|Ogilvy on Advertising
By: Dwayne W. Waite Jr.
"Promise, large promise, is the soul of an advertisement." -Samuel Johnson.
That quote was just one of the many takeaways in the interview with David Ogilvy when he appeared on the David Susskind Show while promoting his second book, Ogilvy on Advertising. The hour-long interview was full of wit, wisdom, and name-dropping, along with Ogilvy's famed brashness and dry humor. When I stumbled upon it on TV Guide, I couldn't help but watch the interview in its entirety. Susskind and his producer titled the show after Ogilvy's nickname, "The Pope of Modern Advertising." It seems a little exaggerated, but after watching the interview, one could at least understand why such a title was thrown at him.
"People like to watch themselves...they identify better with people like them."
Before Ogilvy started his legendary career as an AdMan, he honed his love of research, homework, and surveys in Hollywood. In the interview, he spoke about the perceptions producers and directors in the Hollywood industry carried around them, and how he thought they were wrong. The common thought was that men went to the movies to see pretty women, and women went to see handsome men. Ogilvy's research proved just the opposite; men went to films to watch men, and women did so to watch women. Ogilvy explained to the Hollywood folks that people liked to watch things and people they could relate to.
"There is an art to writing a survey."
Ogilvy talked about a time where he was out at a train station and a young woman came up to him to ask him a few questions. He thought the survey was "horrid" and, after a second glance at it, he saw that it was a survey that he himself had made earlier that week. He said that he went right back into the office and tore it apart. Much like today, in order to get the most accurate responses, you have to write a good survey. And if it is not a good one, don't hesitate to change it.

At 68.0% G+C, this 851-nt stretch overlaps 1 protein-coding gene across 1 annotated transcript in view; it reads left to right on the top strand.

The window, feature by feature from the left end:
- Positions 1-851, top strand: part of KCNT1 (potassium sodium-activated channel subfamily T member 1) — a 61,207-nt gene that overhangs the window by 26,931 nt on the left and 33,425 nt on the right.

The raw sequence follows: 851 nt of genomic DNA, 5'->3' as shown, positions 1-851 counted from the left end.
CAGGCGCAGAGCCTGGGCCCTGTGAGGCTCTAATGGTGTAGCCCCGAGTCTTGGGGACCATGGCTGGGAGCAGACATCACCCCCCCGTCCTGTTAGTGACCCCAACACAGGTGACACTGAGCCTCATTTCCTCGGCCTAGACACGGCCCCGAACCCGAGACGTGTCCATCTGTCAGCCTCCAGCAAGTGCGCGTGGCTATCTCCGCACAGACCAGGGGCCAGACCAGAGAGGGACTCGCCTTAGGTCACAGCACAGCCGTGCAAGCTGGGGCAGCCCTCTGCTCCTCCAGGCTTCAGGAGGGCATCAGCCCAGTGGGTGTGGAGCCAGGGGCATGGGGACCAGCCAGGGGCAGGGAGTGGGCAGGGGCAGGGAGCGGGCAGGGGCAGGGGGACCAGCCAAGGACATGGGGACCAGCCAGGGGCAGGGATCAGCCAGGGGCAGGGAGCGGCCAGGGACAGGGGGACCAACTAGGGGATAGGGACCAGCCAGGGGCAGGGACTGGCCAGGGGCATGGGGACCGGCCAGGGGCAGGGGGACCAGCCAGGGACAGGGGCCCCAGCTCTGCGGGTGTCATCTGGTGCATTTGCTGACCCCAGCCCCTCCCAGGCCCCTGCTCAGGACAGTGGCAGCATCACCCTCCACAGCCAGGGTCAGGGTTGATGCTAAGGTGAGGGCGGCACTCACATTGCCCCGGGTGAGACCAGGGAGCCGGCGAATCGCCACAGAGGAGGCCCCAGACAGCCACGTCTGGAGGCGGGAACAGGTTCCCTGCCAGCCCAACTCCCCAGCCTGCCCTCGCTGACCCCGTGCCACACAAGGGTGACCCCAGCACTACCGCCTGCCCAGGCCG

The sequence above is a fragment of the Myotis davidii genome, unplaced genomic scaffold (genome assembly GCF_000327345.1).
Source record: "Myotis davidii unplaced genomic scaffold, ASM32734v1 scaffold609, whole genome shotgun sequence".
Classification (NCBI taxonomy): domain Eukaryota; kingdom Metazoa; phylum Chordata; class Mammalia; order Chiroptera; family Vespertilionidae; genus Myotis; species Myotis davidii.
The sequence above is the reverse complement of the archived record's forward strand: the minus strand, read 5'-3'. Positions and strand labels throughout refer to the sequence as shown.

"Most people have 20 big ideas in their lifetime."
I thought this topic to be very interesting. Ogilvy went into detail about the Man in a Hathaway Shirt, Scheppes, Pepperidge Farms, and Rolls Royce accounts and the ideas he and his crew had for them. Even though they were big ideas and he enjoyed the thought of them, he tested each idea before jumping out on a limb. With Hathaway, Ogilvy spoke about going to a store and buying an eye patch for five cents. He went to the shoot and told the photographer to humor him and have the model put the eye patch on, and see how it looked. Twenty-some years later, the ad was still running. Another quip Ogilvy had in this section touched on longevity. He thought that people changed advertising too often. If he thought that then, he probably couldn't tolerate today's advertising environment. Ogilvy had a point; the business cannot develop a personality if the advertising changes too quickly. People cannot relate to a brand if it constantly changes its message.
"It pays to give most products a first-class ticket."
Ogilvy was referring to the type of ad creative one should do for businesses. He remarked that if you are afraid to show your friends or family the ad you created, or if your friends do not want to be seen with you because of what you're responsible for, then it is not the kind of advertising he advocated. Ogilvy assumed that the consumer was intelligent and female (it still rings true that women are the biggest consumers) and it would be a dishonor to talk down to them. Treating them as if they are intelligent will never be seen as insulting their intelligence. "Don't sing to your consumer, talk to them," David said in the interview.
"I bullied people to do good advertising. I never bullied the consumer."
All in all, it was a terrific interview to watch, and the chemistry between Susskind and Ogilvy was enjoyable. I'll leave you with a Carnation Milk Ad that Ogilvy said was one of the best pieces of copy he had seen. I hope you watch the interview and tell us your thoughts.
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